A black hole is a region of space in which the gravitational field is so powerful that nothing can escape after having fallen past the event horizon. The name comes from the fact that even electromagnetic radiation (e.g. light) is unable to escape, rendering the interior invisible. However, black holes can be detected if they interact with matter outside the event horizon, for example by drawing in gas from an orbiting star. The gas spirals inward, heating up to very high temperatures and emitting large amounts of radiation in the process.
While the idea of an object with gravity strong enough to prevent light from escaping was proposed in the 18th century, black holes, as presently understood, are described by Einstein's theory of general relativity, developed in 1916. This theory predicts that when a large enough amount of mass is present within a sufficiently small region of space, all paths through space are warped inwards towards the center of the volume, forcing all matter and radiation to fall inward.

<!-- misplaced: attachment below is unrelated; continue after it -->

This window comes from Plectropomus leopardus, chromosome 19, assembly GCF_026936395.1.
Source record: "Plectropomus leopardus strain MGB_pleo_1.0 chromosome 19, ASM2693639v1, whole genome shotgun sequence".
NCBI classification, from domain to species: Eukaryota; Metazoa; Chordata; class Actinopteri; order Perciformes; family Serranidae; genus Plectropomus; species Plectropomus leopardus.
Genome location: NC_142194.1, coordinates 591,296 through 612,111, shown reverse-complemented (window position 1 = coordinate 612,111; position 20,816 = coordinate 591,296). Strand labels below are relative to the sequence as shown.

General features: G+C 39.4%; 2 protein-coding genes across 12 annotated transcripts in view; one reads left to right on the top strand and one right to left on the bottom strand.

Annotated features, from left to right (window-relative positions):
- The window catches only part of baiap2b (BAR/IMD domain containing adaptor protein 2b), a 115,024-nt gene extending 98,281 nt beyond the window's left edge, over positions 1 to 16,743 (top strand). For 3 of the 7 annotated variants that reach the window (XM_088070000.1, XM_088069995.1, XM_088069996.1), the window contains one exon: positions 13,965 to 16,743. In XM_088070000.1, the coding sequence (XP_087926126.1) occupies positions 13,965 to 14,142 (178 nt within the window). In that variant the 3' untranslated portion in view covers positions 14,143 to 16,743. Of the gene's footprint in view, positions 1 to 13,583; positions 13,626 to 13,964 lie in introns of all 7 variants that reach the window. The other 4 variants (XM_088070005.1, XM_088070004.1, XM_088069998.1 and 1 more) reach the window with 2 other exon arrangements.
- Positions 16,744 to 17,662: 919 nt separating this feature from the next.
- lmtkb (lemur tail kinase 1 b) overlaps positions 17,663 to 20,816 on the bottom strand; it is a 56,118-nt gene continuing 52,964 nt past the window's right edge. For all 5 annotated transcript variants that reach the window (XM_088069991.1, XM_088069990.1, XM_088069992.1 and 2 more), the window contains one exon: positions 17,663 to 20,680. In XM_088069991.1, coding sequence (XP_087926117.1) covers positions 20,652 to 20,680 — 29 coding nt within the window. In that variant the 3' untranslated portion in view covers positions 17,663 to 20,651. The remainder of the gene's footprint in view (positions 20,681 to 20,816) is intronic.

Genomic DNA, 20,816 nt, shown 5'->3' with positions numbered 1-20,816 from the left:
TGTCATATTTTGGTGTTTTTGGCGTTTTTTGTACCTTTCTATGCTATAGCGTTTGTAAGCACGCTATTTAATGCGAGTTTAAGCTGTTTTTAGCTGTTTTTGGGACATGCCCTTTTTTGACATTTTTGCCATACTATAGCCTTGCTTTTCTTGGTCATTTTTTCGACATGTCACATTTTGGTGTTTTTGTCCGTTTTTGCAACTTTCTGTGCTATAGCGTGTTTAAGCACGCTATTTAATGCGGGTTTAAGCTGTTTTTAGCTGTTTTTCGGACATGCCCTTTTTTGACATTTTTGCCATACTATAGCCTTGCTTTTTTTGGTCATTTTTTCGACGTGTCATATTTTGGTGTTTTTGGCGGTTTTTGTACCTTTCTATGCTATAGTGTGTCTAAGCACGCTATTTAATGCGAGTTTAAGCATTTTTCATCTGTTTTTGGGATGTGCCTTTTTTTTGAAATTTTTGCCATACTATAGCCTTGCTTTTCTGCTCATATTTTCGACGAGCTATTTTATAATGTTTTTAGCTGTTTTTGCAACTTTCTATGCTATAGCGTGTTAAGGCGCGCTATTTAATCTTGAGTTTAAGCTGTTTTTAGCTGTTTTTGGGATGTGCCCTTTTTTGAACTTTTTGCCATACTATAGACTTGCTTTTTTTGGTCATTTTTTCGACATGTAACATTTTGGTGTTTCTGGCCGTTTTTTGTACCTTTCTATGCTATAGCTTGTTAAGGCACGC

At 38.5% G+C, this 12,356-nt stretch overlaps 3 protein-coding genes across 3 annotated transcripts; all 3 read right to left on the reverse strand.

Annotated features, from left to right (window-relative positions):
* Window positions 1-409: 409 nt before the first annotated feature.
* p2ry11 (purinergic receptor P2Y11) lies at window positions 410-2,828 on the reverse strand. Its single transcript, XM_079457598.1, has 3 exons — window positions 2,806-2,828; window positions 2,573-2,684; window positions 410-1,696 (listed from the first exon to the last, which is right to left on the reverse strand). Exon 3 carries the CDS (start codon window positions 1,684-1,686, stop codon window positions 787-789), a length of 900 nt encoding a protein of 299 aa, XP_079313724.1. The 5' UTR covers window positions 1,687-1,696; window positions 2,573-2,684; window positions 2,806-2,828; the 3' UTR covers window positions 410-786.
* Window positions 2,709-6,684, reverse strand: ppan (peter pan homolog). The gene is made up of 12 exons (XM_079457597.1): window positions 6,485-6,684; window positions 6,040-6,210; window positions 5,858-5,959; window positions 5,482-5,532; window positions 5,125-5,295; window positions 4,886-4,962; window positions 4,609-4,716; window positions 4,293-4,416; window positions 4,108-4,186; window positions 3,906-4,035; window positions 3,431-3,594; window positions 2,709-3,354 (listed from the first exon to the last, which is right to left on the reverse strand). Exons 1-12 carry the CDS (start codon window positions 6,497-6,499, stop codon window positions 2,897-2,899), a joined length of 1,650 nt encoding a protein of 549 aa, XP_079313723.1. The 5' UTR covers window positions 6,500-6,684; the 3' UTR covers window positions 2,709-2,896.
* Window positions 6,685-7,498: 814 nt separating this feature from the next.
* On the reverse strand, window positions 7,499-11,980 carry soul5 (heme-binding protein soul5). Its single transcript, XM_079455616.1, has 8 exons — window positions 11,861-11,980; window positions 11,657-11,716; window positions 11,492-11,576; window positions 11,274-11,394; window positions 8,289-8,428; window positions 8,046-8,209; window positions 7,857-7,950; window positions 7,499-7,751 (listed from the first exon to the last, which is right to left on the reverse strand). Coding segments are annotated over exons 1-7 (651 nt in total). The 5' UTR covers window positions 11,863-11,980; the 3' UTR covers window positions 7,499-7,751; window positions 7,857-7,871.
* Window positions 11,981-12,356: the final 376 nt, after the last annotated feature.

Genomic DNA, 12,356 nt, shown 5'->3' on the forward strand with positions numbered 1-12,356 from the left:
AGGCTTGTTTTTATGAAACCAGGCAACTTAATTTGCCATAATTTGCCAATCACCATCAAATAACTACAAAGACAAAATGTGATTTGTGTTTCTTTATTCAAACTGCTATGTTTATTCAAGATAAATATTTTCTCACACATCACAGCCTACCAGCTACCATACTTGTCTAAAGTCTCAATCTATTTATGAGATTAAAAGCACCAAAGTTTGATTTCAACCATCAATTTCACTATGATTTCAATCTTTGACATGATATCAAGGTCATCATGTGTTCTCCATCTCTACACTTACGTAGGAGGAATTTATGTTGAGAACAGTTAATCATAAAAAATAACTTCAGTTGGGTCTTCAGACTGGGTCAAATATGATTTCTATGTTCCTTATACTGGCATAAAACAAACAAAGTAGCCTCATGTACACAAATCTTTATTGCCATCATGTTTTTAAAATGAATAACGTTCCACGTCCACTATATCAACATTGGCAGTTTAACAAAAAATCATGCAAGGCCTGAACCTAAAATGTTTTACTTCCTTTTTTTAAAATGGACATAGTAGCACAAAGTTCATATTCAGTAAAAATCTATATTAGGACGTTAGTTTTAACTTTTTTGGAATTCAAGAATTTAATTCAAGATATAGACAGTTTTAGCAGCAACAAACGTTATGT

While general relativity describes a black hole as a region of empty space with a pointlike singularity at the center and an event horizon at the outer edge, the description changes when the effects of quantum mechanics are taken into account. Research on this subject indicates that, rather than holding captured matter forever, black holes may slowly leak a form of thermal energy called Hawking radiation. However, the final, correct description of black holes, requiring a theory of quantum gravity, is unknown.